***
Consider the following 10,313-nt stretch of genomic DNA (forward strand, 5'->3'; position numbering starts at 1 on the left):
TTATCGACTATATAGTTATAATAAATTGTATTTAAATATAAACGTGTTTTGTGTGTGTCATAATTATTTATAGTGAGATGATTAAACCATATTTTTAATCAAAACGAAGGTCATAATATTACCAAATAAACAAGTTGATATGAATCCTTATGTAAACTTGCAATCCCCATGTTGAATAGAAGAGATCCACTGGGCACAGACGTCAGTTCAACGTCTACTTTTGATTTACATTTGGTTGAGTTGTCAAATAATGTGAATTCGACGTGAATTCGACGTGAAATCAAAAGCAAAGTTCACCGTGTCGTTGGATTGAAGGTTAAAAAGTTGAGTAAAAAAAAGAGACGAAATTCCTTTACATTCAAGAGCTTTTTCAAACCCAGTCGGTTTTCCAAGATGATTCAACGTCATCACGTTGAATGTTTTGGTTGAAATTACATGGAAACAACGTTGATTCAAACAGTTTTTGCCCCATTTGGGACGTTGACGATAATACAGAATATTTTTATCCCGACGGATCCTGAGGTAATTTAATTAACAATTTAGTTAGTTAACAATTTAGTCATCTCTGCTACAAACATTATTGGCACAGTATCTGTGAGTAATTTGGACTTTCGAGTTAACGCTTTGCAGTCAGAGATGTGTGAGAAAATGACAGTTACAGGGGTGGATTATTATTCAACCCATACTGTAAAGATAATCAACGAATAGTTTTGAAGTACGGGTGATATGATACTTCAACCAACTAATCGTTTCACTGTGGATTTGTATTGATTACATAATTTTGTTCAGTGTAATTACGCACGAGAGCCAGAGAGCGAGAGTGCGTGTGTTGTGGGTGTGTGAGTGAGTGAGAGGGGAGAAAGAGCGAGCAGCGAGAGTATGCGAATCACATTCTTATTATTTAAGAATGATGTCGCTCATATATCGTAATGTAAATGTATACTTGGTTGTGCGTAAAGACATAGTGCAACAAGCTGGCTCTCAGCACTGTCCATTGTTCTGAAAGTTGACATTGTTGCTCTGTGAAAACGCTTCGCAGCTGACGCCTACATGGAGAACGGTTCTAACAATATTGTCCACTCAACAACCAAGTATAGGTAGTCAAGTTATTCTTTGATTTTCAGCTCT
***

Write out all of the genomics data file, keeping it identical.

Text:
Consider the following 10,313-nt stretch of genomic DNA (forward strand, 5'->3'; position numbering starts at 1 on the left):
TTATCGACTATATAGTTATAATAAATTGTATTTAAATATAAACGTGTTTTGTGTGTGTCATAATTATTTATAGTGAGATGATTAAACCATATTTTTAATCAAAACGAAGGTCATAATATTACCAAATAAACAAGTTGATATGAATCCTTATGTAAACTTGCAATCCCCATGTTGAATAGAAGAGATCCACTGGGCACAGACGTCAGTTCAACGTCTACTTTTGATTTACATTTGGTTGAGTTGTCAAATAATGTGAATTCGACGTGAATTCGACGTGAAATCAAAAGCAAAGTTCACCGTGTCGTTGGATTGAAGGTTAAAAAGTTGAGTAAAAAAAAGAGACGAAATTCCTTTACATTCAAGAGCTTTTTCAAACCCAGTCGGTTTTCCAAGATGATTCAACGTCATCACGTTGAATGTTTTGGTTGAAATTACATGGAAACAACGTTGATTCAAACAGTTTTTGCCCCATTTGGGACGTTGACGATAATACAGAATATTTTTATCCCGACGGATCCTGAGGTAATTTAATTAACAATTTAGTTAGTTAACAATTTAGTCATCTCTGCTACAAACATTATTGGCACAGTATCTGTGAGTAATTTGGACTTTCGAGTTAACGCTTTGCAGTCAGAGATGTGTGAGAAAATGACAGTTACAGGGGTGGATTATTATTCAACCCATACTGTAAAGATAATCAACGAATAGTTTTGAAGTACGGGTGATATGATACTTCAACCAACTAATCGTTTCACTGTGGATTTGTATTGATTACATAATTTTGTTCAGTGTAATTACGCACGAGAGCCAGAGAGCGAGAGTGCGTGTGTTGTGGGTGTGTGAGTGAGTGAGAGGGGAGAAAGAGCGAGCAGCGAGAGTATGCGAATCACATTCTTATTATTTAAGAATGATGTCGCTCATATATCGTAATGTAAATGTATACTTGGTTGTGCGTAAAGACATAGTGCAACAAGCTGGCTCTCAGCACTGTCCATTGTTCTGAAAGTTGACATTGTTGCTCTGTGAAAACGCTTCGCAGCTGACGCCTACATGGAGAACGGTTCTAACAATATTGTCCACTCAACAACCAAGTATAGGTAGTCAAGTTATTCTTTGATTTTCAGCTCT